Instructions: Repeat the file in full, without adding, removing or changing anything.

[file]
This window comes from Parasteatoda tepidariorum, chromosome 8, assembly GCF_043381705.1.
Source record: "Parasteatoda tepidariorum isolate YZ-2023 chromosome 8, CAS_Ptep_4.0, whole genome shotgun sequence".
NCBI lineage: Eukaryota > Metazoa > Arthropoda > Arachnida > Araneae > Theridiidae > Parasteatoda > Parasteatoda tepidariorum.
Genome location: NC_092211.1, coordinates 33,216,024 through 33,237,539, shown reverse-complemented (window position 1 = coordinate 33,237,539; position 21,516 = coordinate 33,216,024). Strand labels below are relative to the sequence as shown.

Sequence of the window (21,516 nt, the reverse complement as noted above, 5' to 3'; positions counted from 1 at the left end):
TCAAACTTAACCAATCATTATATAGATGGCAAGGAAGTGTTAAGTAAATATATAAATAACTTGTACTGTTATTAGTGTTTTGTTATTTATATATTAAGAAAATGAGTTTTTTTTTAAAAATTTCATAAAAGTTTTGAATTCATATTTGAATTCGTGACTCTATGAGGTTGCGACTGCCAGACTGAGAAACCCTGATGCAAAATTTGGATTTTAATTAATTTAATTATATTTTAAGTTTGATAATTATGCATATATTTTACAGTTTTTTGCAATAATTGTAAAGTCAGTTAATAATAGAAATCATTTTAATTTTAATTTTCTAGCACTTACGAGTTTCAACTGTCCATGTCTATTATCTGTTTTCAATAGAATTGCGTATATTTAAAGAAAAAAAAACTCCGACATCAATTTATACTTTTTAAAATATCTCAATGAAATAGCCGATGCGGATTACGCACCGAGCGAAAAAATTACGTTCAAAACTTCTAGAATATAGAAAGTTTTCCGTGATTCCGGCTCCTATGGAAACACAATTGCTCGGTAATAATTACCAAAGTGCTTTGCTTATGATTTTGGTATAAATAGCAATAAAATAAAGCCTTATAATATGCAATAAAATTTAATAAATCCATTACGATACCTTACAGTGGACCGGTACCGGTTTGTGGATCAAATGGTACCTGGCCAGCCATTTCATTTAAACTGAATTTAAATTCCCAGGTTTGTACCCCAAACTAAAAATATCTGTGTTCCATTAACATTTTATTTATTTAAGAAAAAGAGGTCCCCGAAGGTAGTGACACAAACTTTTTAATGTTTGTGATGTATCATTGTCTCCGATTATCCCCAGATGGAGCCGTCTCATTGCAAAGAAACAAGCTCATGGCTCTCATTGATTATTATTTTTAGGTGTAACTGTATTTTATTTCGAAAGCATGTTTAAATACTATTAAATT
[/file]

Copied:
This window comes from Parasteatoda tepidariorum, chromosome 8, assembly GCF_043381705.1.
Source record: "Parasteatoda tepidariorum isolate YZ-2023 chromosome 8, CAS_Ptep_4.0, whole genome shotgun sequence".
NCBI lineage: Eukaryota > Metazoa > Arthropoda > Arachnida > Araneae > Theridiidae > Parasteatoda > Parasteatoda tepidariorum.
Genome location: NC_092211.1, coordinates 33,216,024 through 33,237,539, shown reverse-complemented (window position 1 = coordinate 33,237,539; position 21,516 = coordinate 33,216,024). Strand labels below are relative to the sequence as shown.

Sequence of the window (21,516 nt, the reverse complement as noted above, 5' to 3'; positions counted from 1 at the left end):
TCAAACTTAACCAATCATTATATAGATGGCAAGGAAGTGTTAAGTAAATATATAAATAACTTGTACTGTTATTAGTGTTTTGTTATTTATATATTAAGAAAATGAGTTTTTTTTTAAAAATTTCATAAAAGTTTTGAATTCATATTTGAATTCGTGACTCTATGAGGTTGCGACTGCCAGACTGAGAAACCCTGATGCAAAATTTGGATTTTAATTAATTTAATTATATTTTAAGTTTGATAATTATGCATATATTTTACAGTTTTTTGCAATAATTGTAAAGTCAGTTAATAATAGAAATCATTTTAATTTTAATTTTCTAGCACTTACGAGTTTCAACTGTCCATGTCTATTATCTGTTTTCAATAGAATTGCGTATATTTAAAGAAAAAAAAACTCCGACATCAATTTATACTTTTTAAAATATCTCAATGAAATAGCCGATGCGGATTACGCACCGAGCGAAAAAATTACGTTCAAAACTTCTAGAATATAGAAAGTTTTCCGTGATTCCGGCTCCTATGGAAACACAATTGCTCGGTAATAATTACCAAAGTGCTTTGCTTATGATTTTGGTATAAATAGCAATAAAATAAAGCCTTATAATATGCAATAAAATTTAATAAATCCATTACGATACCTTACAGTGGACCGGTACCGGTTTGTGGATCAAATGGTACCTGGCCAGCCATTTCATTTAAACTGAATTTAAATTCCCAGGTTTGTACCCCAAACTAAAAATATCTGTGTTCCATTAACATTTTATTTATTTAAGAAAAAGAGGTCCCCGAAGGTAGTGACACAAACTTTTTAATGTTTGTGATGTATCATTGTCTCCGATTATCCCCAGATGGAGCCGTCTCATTGCAAAGAAACAAGCTCATGGCTCTCATTGATTATTATTTTTAGGTGTAACTGTATTTTATTTCGAAAGCATGTTTAAATACTATTAAATT